We need conversations at COP26, not lectures

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Gautam Adani is the founder and chairman of the Adani Group.Less than a decade ago, no one could have envisaged that social media, once regarded as a panacea for the democratization of information, would manifest itself as an ouroboros, the ancient serpent eating its own tail.Information, verifiable fact, and balanced, fact-based commentary, once staples of old-fashioned newspapers of record are now conspicuous only by their absence.The spread of fake news at unprecedented speed to unprecedented numbers of people on social media is compounded by a dangerous failure to moderate content or take responsibility for its effects. As the journalist and recent Nobel laureate Maria Ressa has said, “when you allow lies to actually get on the same playing field as facts, it taints the entire public sphere.”For instance, there was an outcry on social media in India over coal shortages. Several countries were affected by an energy crisis caused in part by a post-pandemic surge in demand as the global economy shook itself awake from its COVID-induced slumber. In India, the demand for power rose by 20%, just as there was a 40% fall in coal imports due to soaring international prices.Exacerbating this shortfall were lower-than-usual stocks of domestically produced coal in thermal power plants because of heavy monsoon rains. Instead of a constructive public dialogue, we were mired in squabbling, our ability to argue in good faith constrained by the need to make our points in 280 characters.A large part of the mainstream media chose to cover the invective being swapped on social media, thereby showcasing that the speed of news distribution had clearly overtaken the quality of research and content.Some climate change activists seemed to be arguing that stopping thermal power generation altogether is of more pressing concern than the consequence that it would plunge a nation into darkness, while other activists would rather drag corporations like ours through the mud than consider the complicated question of how to balance the energy needs of people in a developing country with the task of combating climate change.I am often asked if the Adani Group is prepared to work toward becoming net zero and my answer is “yes, we are already on that path.” However, this journey will need to be aligned with our national policies and a feasible technology road map. The current technology road maps remain too rudimentary to give confidence that economical alternatives to eliminating fossil fuels exist in the immediate future.The Indian Government has already set an ambitious target to generate 450 gigawatts of renewable energy by 2030 and we have visibly demonstrated our support through our investments. What must also be kept in mind is that the foundation of any business that manages to successfully span generations is ensuring that its stated commitments become moral and ethical obligations.It is now evident that world leaders will find it difficult to reach binding agreements at the 26th United Nations Climate Change Conference of the Parties, known as COP26, in Glasgow. With due respect, all I see are broad statements being made by various entities about transformative emissions reductions with no obvious path toward the achievement of these so-called targets.As the frenzy over coal shortages highlighted, even the world’s most advanced economies cannot meet the burden of their energy needs through green sources alone. And lest we forget, while India currently contributes less than 7% of global greenhouse gas emissions, we make up over 17% of the world’s population.Being lectured to about our emissions — fewer per capita than the global average and historically negligible — while developed economies continue to fail to meet their pledge to even provide $100 billion per year to help the world transition to green technologies is, to say the least, ironic.The Adani Group has committed to investing 70% of its energy-related capital expenditure in green technologies. This will specifically amount to $50 billion to $70 billion of investment in renewable value chains over the next decade. We are already the world’s largest solar energy company with a generation and contracted capacity of 25 GW.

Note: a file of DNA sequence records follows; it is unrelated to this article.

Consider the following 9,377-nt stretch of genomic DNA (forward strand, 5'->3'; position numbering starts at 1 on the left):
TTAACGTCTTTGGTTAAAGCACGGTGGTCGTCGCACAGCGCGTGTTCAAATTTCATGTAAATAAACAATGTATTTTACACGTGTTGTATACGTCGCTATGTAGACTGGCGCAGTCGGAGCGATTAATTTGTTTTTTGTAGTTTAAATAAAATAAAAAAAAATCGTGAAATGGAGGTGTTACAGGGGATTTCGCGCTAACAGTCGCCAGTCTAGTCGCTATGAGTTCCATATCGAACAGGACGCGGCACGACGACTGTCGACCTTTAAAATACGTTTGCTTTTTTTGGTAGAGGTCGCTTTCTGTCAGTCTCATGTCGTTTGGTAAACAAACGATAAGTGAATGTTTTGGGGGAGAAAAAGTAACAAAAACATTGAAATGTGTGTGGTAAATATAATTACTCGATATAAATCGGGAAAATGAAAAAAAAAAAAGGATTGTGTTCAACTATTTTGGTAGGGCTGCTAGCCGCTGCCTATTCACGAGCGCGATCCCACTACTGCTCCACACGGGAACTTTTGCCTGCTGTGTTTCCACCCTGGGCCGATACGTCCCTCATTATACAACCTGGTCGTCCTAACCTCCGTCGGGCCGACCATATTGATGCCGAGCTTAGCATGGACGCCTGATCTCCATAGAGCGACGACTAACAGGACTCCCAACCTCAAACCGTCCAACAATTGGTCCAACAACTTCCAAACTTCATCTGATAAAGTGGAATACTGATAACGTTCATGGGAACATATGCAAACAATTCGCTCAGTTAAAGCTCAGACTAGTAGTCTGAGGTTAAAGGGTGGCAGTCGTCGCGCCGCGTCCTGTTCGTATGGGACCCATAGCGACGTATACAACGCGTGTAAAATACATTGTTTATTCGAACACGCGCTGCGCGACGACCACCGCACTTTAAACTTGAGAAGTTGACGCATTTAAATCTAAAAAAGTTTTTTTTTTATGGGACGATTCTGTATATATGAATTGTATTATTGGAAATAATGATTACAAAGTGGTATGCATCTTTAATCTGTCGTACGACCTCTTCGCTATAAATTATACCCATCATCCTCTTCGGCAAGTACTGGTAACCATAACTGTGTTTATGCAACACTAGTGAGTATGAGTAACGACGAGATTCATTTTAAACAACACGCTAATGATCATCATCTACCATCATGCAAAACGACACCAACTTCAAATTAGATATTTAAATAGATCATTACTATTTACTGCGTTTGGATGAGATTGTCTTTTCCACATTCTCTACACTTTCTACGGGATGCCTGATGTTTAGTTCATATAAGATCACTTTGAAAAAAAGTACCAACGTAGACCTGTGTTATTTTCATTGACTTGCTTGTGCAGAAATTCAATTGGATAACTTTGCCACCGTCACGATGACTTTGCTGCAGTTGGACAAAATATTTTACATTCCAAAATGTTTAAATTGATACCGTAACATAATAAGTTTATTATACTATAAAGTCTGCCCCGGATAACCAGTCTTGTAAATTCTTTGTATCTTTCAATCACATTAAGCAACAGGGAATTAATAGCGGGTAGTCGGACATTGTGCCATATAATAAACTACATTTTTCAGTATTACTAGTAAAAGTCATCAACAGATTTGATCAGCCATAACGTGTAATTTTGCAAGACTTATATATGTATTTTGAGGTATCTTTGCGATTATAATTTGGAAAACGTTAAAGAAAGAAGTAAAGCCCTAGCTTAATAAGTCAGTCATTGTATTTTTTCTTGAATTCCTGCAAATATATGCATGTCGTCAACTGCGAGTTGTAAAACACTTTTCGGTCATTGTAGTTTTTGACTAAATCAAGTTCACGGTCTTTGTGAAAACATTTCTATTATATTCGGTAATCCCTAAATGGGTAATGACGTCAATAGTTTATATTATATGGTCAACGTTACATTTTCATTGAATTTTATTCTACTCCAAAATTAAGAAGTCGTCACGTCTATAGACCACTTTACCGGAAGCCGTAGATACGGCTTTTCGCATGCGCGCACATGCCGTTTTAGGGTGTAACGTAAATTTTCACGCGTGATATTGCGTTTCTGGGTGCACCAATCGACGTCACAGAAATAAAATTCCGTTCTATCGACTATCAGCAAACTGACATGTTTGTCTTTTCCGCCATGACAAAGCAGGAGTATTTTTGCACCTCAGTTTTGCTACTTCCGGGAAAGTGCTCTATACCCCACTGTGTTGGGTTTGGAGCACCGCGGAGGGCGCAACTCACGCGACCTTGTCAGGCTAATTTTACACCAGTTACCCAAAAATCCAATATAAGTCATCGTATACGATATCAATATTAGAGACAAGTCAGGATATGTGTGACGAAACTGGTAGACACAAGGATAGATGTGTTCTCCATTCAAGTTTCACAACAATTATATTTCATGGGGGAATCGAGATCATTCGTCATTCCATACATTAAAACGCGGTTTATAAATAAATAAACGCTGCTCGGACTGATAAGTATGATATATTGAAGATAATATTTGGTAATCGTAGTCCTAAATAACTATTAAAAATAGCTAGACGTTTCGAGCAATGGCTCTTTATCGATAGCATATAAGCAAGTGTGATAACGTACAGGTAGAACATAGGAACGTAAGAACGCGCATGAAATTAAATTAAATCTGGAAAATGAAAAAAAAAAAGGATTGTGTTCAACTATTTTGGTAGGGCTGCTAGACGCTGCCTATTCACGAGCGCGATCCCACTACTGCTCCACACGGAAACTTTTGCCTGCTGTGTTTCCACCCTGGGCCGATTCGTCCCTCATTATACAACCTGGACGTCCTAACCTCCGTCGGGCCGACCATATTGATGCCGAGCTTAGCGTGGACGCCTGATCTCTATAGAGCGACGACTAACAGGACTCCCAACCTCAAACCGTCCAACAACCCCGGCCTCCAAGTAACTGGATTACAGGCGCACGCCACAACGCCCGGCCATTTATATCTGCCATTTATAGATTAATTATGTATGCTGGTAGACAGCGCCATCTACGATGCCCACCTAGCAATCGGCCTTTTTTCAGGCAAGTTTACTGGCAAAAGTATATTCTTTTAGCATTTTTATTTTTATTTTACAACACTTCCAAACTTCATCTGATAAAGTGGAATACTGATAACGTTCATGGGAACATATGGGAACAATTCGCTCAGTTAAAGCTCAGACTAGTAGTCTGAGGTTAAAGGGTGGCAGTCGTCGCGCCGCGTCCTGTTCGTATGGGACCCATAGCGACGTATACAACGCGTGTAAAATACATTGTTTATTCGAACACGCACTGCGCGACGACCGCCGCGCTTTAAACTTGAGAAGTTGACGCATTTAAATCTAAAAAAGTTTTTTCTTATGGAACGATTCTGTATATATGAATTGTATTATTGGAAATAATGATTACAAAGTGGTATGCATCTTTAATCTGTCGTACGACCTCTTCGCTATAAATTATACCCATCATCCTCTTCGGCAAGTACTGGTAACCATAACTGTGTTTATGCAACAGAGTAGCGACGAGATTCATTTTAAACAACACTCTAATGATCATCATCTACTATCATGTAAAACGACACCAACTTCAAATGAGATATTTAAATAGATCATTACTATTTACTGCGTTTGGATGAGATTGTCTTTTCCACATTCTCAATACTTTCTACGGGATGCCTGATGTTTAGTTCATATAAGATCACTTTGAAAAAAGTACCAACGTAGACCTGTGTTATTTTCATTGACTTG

Adani Green Energy solar power plant at Pavagada, India: the group is the world’s largest solar energy provider with a generation and contracted capacity of 25 GW. (Handout photo from the Adani Group)

Our investments in renewable energies are being made with a view to producing the world’s cheapest green electricity within the next decade. We hope to make the production of green hydrogen so inexpensive that we can help India become a net exporter of green energy rather than an importer of fossil fuels.This is not greenwashing. It is recognizing where we are and the example we want to set as a company. These investments and declared intentions show just how much we believe in the role we can play in providing solutions to climate change. Our target is to align ourselves with India’s objectives as a nation and to ensure we do our part to put the country on the road to successfully meeting those objectives.India will soon have the biggest and youngest middle class in human history. We need the reliable supply of electricity that enables small businesses to flourish, that gives us access to primary health care, and to the education and information necessary to better our quality of life.Such progress is the foundation for sustainability. Whatever the posturing and virtue-signaling on social media, no growing economy can allow itself to be arm-twisted into withholding economic opportunities from people. Degrowth might be a buzzword in certain circles, but it cannot mean denying people the chance to lift themselves out of poverty.No developing economy should be put in such a position.



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